Novelist Annie DeWitt and photographer Jerome Jakubiec spoke about their widely praised books “White Nights in Split Town City” and “I Actually Wore This: Clothes We Can’t Believe We Bought” at Roxbury General on Small Business Saturday, Nov. 25 this year.
The Los Angeles Review of Books depicts “White Nights in Split Town City” as “the story of what it means to feel desired and plugged into what surrounds us, and how this informs our identities from a very young age.” The book was released by Tyrant Books in August 2016.
The New Yorker describes “I Actually Wore This” as “Funny and surprisingly touching, revealing much about our moments of bold, optimistic self-assertion and their aftermath.” The book was released by Rizzoli in March 2017.
Both books are available at Roxbury General along with a vast array of merchandise from clothing and ceramics to sweets and holiday decorations.
Pressing cider has been a cherished tradition at Hubbell Family Farm since 1870 when the family acquired a custom-made press manufactured in Syracuse. For the first 40 years, the press was powered by a steam engine, replaced in 1917 with a gasoline engine that still runs today, a hundred years later.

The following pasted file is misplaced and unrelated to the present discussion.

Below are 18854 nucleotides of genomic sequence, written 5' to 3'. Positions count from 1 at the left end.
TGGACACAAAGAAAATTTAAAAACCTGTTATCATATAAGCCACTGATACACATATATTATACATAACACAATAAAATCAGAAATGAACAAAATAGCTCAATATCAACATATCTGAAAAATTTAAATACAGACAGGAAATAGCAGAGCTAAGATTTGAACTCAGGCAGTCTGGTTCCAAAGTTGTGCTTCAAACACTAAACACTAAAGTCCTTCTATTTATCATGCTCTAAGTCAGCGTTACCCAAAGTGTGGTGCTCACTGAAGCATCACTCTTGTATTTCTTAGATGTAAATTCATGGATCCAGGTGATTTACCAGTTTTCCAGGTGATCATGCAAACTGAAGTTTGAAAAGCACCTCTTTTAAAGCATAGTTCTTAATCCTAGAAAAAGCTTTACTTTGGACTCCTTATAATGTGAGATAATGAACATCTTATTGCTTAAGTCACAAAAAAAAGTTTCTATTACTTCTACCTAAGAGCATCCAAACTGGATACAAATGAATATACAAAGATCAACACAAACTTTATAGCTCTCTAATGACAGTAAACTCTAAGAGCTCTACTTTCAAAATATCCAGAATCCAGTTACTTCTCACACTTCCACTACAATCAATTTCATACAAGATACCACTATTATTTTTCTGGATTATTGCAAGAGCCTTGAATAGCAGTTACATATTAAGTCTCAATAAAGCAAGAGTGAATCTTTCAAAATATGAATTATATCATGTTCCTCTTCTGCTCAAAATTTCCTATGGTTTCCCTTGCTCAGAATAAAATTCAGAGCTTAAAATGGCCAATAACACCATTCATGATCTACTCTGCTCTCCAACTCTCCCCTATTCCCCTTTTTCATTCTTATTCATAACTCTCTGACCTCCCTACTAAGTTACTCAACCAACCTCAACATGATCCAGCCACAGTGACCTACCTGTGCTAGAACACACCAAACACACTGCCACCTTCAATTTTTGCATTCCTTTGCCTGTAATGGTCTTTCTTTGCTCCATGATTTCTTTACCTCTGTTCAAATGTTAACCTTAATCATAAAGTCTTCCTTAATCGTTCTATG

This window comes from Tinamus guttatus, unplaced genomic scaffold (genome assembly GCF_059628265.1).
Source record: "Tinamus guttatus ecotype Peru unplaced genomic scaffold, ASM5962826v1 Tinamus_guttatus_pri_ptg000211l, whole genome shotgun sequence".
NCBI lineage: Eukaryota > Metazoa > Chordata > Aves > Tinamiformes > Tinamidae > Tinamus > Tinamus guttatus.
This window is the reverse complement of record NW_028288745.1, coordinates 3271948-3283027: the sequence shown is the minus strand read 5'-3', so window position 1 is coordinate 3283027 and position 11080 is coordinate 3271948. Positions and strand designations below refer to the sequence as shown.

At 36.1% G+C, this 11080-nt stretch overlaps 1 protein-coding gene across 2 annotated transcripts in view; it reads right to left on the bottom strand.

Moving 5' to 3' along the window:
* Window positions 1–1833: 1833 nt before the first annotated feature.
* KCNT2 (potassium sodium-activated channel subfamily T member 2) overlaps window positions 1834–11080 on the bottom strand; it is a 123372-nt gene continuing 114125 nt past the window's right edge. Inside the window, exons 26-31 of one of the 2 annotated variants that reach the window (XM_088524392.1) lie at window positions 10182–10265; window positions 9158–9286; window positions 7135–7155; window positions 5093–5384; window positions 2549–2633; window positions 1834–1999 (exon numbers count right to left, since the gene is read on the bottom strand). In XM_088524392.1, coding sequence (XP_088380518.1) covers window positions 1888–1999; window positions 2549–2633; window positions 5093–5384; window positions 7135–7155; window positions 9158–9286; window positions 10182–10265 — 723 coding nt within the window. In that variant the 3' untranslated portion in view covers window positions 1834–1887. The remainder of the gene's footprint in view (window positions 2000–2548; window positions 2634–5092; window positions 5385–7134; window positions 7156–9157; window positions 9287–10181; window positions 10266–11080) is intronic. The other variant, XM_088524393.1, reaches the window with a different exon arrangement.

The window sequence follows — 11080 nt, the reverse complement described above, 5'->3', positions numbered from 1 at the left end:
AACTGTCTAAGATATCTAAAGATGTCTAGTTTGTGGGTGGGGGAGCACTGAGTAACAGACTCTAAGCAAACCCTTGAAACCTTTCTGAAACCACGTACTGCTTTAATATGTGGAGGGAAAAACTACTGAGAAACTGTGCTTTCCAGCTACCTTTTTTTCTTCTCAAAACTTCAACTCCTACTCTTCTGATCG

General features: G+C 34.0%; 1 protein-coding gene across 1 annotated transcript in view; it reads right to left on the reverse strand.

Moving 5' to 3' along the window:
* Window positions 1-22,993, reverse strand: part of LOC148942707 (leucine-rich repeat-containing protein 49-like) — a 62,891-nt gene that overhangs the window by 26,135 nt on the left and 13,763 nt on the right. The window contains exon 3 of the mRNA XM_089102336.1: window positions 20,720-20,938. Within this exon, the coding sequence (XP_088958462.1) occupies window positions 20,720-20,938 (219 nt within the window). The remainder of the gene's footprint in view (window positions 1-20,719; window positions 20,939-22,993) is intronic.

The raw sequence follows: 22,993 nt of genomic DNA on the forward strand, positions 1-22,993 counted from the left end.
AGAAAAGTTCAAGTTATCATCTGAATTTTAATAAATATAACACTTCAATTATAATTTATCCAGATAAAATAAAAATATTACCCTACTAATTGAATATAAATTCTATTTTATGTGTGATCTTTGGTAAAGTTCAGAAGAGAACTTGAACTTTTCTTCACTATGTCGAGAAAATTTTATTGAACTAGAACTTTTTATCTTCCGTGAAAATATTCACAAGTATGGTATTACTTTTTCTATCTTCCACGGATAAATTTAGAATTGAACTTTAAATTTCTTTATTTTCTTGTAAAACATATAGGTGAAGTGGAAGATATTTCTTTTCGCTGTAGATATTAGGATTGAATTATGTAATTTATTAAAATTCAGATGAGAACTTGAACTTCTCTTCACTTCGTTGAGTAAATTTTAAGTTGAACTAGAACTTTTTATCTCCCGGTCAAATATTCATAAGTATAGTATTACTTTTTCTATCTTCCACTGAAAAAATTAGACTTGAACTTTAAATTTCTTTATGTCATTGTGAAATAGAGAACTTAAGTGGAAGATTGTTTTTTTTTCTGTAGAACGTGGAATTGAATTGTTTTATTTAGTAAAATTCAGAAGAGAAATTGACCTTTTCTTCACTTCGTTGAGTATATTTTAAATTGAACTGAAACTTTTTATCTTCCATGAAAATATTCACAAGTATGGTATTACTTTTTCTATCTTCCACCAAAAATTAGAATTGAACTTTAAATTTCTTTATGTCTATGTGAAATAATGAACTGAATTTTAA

A popular fall activity and tourist attraction in the Catskills, the Hubbell press turns 1 bushel of apples into 3 gallons a cider in what seems to be a venerated ceremony for enthusiast spectators.
Custom pressing, by appointment only, takes place every Saturday throughout the month of October. To make an appointment, call Burr Hubbell at (845) 586-2707, ext. 3 during regular business hours Monday through Friday.
The mill is located at 46124 State Hwy 30, Margaretville, New York.
For more information, follow Hubbell Family Farm on Facebook.